good morning vietnam: observing the baha’i fast

In 2012, Media Makes Us put out a call for Bahá’ís around the world to film their experience of the Bahá’í Fast, which takes place from March 2–20 every year, for inclusion into the documentary Fast In A Day. I recorded a bunch of footage in March 2012, hoping to send it over, but due to personal circumstances, I couldn’t submit it in time for inclusion. Instead, I gathered it together and presented it here.

The first time I observed the Fast in Vietnam was in 2010—the year Quynh and I were married. In fact, our wedding was during the Fast, because that was the only time one of our witnesses could make it (during the March Break). A lot of our Bahá’í friends joked that we must have been trying to save on food costs by holding a wedding during the Fast—if only! Because so many members of Quynh’s extended family attended—and very few of them are Bahá’ís—we had to provide lunch anyway. After all, getting married is hungry work for all involved. In fact, it was so hot on the day of the ceremony (upwards of 35°C) that I started getting faint, so I decided to break the Fast discreetly with a small bowl of soup. I figured it was either that or falling over during the reception.

As mentioned in the video, sometimes people wonder how Bahá’ís can survive when observing the Fast—abstaining from food and drink during the daylight hours. The fact is, though, it’s not too bad under normal conditions: I usually do fine if I make sure to eat enough oatmeal and drink enough water before sunrise. And for those who are worried that fasting causes harm, there’s plenty of evidence to the contrary—that is, occasional fasting may actually improve your health and help you to live longer. There are some cases where fasting is less than ideal, of course, and the Bahá’í Fast takes these into account. Bahá’u’lláh has exempted those who are ill or who perform strenuous physical labour from fasting, as well as women who are pregnant or menstruating.

Ultimately, it’s up to each person to study the Bahá’í teachings so that they can understand the significance of fasting and how it applies to their life. Fact is, it’s not just about not eating and drinking. During the Fast, we pay special attention to the life of our soul, avoiding doing things that will drag down our spirits and spending more time doing things that will help our souls grow. Bahá’u’lláh calls fasting and obligatory prayer “two wings to man’s life” that enable us to soar to the heights of spirituality. Fasting also helps us remember our blessings, and to better understand “the woes and sufferings of the destitute”—those for whom hunger is a day-to-day thing.

goggling google goggles

I don’t often get excited about mobile apps (heck, I haven’t even downloaded Angry Birds yet) but as far as I’m concerned, this one is the best thing since sliced bread: Google Goggles, part of the official Google app. It’s a piece of image recognition software that uses pictures you take with your mobile camera to search the web. In a nutshell: search with images instead of words. It’s not perfect yet, but it does seem to be good at recognizing things like logos, landmarks, and so on. To give you an example, I was able to take a picture of Dogs Playing Poker and it knew what it was. On the other hand, I took a picture of a logo off a bottle of Brio Chinotto and it couldn’t tell it from a no-smoking sign.

But by far the most exciting feature of Google Goggles is that it will recognize text—block letters, not necessarily handwritten—and translate it. I tried it with some bilingual signs on an OC Transpo bus here in Ottawa and the translation turned out to be more or less correct. Here’s how it works:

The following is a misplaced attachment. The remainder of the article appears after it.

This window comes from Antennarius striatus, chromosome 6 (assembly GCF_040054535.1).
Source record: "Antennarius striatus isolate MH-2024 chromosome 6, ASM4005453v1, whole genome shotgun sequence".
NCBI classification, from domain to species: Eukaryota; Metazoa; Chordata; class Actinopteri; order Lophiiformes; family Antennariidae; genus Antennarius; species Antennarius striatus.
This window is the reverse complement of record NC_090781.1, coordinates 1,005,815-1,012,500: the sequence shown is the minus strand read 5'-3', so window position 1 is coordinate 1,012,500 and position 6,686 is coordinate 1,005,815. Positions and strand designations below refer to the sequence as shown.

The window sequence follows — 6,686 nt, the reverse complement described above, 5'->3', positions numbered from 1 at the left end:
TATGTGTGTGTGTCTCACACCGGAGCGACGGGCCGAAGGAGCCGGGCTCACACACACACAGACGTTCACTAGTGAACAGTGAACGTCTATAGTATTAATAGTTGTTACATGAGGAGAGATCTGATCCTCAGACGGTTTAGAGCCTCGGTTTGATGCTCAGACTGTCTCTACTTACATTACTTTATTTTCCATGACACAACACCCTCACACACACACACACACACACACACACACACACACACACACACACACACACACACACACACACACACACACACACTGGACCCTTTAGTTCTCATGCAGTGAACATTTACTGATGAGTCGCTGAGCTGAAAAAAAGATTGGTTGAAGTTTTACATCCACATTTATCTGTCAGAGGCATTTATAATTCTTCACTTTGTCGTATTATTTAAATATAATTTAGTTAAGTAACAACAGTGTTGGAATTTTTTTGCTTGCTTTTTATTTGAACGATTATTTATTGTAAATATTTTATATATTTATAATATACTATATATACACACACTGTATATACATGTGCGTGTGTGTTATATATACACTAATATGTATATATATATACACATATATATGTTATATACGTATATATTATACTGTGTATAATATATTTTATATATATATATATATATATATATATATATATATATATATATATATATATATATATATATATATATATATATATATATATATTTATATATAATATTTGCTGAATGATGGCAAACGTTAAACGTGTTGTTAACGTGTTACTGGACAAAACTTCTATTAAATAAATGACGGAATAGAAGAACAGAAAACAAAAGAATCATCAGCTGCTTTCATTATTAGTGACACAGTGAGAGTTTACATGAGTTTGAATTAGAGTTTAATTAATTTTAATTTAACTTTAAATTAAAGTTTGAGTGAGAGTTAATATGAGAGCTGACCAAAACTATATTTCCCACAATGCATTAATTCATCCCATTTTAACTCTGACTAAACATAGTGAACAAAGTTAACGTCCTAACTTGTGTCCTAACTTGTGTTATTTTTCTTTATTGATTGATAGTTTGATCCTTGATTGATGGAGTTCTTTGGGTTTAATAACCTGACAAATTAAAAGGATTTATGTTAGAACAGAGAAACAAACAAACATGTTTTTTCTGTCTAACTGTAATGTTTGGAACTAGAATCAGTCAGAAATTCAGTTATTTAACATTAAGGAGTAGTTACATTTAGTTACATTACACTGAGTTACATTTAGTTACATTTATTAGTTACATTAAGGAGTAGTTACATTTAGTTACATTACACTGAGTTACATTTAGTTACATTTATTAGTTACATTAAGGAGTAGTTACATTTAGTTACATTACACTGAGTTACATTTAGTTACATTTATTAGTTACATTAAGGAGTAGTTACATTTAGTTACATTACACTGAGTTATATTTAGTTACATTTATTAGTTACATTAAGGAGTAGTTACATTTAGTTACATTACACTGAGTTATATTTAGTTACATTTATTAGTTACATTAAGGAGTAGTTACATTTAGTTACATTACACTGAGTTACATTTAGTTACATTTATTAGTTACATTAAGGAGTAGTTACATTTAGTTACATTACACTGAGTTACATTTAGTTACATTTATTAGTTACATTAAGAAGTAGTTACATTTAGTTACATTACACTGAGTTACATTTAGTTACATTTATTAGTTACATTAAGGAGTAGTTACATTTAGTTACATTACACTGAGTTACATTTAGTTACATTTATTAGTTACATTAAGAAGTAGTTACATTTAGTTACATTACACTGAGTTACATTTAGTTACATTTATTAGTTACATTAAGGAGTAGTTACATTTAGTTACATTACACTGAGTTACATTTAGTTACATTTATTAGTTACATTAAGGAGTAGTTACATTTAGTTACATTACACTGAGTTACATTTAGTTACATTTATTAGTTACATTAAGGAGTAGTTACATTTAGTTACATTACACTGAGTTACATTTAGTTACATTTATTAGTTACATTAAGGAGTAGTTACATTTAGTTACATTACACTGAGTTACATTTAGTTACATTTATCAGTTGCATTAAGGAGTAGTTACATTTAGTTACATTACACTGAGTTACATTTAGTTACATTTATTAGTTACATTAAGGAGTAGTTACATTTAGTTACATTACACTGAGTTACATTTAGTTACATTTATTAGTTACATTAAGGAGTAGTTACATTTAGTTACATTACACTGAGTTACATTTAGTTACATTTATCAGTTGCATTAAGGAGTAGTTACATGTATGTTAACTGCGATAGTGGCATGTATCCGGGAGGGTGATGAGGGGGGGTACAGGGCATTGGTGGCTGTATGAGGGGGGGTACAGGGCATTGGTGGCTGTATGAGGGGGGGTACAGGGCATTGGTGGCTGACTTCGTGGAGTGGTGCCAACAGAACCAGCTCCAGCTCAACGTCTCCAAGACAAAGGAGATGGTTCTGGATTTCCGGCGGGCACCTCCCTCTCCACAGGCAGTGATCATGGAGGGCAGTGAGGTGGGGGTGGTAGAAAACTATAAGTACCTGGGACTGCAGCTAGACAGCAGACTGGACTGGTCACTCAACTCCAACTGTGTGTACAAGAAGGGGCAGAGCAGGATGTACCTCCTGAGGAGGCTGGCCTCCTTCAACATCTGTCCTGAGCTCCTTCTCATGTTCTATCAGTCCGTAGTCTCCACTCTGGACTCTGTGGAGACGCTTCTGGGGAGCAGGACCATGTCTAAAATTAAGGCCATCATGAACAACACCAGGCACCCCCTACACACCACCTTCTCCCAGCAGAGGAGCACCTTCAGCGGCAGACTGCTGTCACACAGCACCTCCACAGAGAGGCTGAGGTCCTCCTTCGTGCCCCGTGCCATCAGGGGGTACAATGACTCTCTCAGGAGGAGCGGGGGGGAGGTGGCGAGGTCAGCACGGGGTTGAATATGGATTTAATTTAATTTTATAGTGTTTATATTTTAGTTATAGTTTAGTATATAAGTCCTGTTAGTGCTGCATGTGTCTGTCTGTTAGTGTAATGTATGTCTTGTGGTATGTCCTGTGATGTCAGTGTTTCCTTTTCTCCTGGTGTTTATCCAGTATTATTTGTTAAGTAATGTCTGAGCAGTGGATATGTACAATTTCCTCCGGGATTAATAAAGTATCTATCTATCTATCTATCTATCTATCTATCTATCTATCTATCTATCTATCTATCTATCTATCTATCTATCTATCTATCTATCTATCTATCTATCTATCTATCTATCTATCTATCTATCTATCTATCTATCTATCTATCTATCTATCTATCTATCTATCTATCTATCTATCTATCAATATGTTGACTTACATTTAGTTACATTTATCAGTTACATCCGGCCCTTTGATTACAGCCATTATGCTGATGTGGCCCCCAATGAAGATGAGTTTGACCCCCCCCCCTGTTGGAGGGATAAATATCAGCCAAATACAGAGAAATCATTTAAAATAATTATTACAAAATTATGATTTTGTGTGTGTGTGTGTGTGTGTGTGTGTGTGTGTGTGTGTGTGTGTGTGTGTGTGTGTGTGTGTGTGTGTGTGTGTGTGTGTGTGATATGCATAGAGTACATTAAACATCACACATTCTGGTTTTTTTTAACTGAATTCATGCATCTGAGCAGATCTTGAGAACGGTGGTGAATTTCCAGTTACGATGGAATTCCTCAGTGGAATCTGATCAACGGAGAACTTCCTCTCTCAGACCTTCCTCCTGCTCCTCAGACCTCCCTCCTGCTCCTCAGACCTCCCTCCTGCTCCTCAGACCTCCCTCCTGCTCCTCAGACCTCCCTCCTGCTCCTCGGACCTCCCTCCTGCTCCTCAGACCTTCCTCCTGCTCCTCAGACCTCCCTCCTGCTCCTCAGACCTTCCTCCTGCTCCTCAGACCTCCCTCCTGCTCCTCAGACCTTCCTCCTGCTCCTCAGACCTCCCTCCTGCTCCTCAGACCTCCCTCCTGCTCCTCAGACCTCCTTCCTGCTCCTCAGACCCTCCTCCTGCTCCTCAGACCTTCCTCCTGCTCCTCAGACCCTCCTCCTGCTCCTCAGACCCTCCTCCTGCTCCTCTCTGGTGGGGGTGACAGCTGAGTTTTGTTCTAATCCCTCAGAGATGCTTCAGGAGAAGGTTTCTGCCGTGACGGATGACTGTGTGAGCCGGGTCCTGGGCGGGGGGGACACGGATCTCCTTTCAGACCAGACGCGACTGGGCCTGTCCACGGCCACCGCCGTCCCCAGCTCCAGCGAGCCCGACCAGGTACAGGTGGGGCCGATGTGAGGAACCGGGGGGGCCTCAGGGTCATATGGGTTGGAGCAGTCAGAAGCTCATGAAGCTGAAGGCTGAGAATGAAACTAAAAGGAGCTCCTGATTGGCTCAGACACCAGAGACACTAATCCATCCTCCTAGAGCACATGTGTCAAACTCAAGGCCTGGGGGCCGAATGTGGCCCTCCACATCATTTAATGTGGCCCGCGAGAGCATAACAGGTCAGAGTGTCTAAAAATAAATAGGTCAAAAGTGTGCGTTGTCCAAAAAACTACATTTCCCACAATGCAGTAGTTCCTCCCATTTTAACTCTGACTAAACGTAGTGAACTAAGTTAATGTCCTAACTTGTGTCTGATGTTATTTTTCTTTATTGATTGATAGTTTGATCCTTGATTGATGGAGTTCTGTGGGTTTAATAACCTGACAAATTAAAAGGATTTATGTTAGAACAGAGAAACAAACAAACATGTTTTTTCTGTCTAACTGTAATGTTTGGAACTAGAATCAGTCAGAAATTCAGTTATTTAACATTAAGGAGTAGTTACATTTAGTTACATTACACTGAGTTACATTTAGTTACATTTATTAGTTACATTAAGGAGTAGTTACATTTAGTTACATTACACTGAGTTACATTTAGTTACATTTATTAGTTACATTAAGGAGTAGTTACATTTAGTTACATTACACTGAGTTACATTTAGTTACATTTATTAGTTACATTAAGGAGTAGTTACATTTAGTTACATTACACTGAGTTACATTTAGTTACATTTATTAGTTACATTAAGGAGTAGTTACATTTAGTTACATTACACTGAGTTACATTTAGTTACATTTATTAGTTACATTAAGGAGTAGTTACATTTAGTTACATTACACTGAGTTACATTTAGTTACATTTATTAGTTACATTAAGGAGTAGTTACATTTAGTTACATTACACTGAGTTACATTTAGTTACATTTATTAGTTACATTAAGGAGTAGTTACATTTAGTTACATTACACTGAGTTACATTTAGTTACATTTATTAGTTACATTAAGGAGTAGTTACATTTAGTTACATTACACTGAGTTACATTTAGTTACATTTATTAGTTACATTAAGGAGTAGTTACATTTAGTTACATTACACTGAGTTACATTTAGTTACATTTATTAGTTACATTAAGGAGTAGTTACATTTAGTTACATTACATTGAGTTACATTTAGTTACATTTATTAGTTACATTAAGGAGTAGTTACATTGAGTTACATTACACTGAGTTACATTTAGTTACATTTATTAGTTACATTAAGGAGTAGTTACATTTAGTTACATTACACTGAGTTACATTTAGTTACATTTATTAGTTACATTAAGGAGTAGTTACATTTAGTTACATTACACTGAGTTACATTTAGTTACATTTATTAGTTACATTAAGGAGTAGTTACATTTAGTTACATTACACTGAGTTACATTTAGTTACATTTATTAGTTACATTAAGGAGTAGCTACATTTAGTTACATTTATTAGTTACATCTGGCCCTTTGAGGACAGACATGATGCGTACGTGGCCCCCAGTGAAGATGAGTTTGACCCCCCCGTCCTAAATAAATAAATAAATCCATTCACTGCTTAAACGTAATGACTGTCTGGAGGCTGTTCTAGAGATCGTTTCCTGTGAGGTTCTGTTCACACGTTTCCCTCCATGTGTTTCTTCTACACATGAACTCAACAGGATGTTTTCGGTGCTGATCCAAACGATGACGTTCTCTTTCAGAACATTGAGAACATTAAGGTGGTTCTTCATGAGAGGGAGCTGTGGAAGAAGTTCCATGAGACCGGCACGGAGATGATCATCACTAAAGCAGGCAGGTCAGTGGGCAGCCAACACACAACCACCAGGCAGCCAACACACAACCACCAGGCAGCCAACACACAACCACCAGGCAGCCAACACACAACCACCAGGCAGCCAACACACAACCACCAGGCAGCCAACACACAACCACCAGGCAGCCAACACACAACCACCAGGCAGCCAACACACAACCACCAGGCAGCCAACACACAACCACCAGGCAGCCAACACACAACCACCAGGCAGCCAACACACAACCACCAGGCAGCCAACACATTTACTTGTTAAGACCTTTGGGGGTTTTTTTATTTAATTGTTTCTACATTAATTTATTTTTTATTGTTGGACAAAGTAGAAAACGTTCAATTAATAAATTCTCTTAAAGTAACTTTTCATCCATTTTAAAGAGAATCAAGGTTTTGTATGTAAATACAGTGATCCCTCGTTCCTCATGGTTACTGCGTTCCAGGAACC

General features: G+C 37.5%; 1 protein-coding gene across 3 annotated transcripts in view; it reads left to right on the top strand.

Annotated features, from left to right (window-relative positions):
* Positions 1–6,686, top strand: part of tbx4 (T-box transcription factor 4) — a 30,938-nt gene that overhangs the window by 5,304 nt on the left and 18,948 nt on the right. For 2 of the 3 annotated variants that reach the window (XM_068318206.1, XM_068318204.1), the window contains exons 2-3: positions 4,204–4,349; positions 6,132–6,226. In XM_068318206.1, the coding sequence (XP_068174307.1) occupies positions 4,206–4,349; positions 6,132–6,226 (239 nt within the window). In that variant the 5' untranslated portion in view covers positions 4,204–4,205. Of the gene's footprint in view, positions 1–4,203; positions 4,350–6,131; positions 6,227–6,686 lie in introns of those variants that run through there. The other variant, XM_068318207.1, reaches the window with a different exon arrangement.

google goggles

Take a picture of some sort of text. It should be fairly legible; I figure block letters are best. OCR isn’t the best at picking up messy letters. Goggles will find the text in your picture and tell you what it sees. In this case, it’s pretty close.

google goggles translation

Click through to the translation screen, and you’ll see Google Translate giving you roughly what the words say. It’ll automatically tell what language is displayed and translate it into English (or whatever else).

Now, at the moment, Goggles seems to only be able to recognize a small subset of languages, among them English, French, German, Italian, Portuguese, and Spanish. It definitely seems to work best at recognizing languages written in Latin characters. It was even able to recognize some Vietnamese text I found, although the sentence it spat back at me was mostly garbage. I tried it on a number of other alphabets that use non-latin scripts—Chinese characters, Russian, Lao, and Thai—and didn’t have any luck; it didn’t even recognize them as language. That would probably be my main request to the Goggles team—recognizing non-latin scripts, especially things like Chinese, Thai, Korean and Japanese. Definitely a promising app, though, with sweeping potentialities: imagine if you could understand any shop sign you came by on your trip to China, or Japan, or wherever, just by snapping a picture of it with your smartphone?

grief and the value of community

This post is the fifth in a series on Vietnamese customs relating to death, from a personal and a Baha’i perspective.

neighbours gatherIt’s been several months since Quynh’s father Hai passed away, and the one hundred days—the “tốt khốc” (“end of tears”), marking a resumption of “normal” life after a loved one’s passing—have elapsed long since. Being surrounded by family has helped Quynh’s mother Lam cope with the tragic loss greatly. Quynh commented on her mother’s evident sense of joy at the large turnout for the 100th-day commemoration—sixty people or more arrived to pay their respects and to be with the family, if I recall correctly.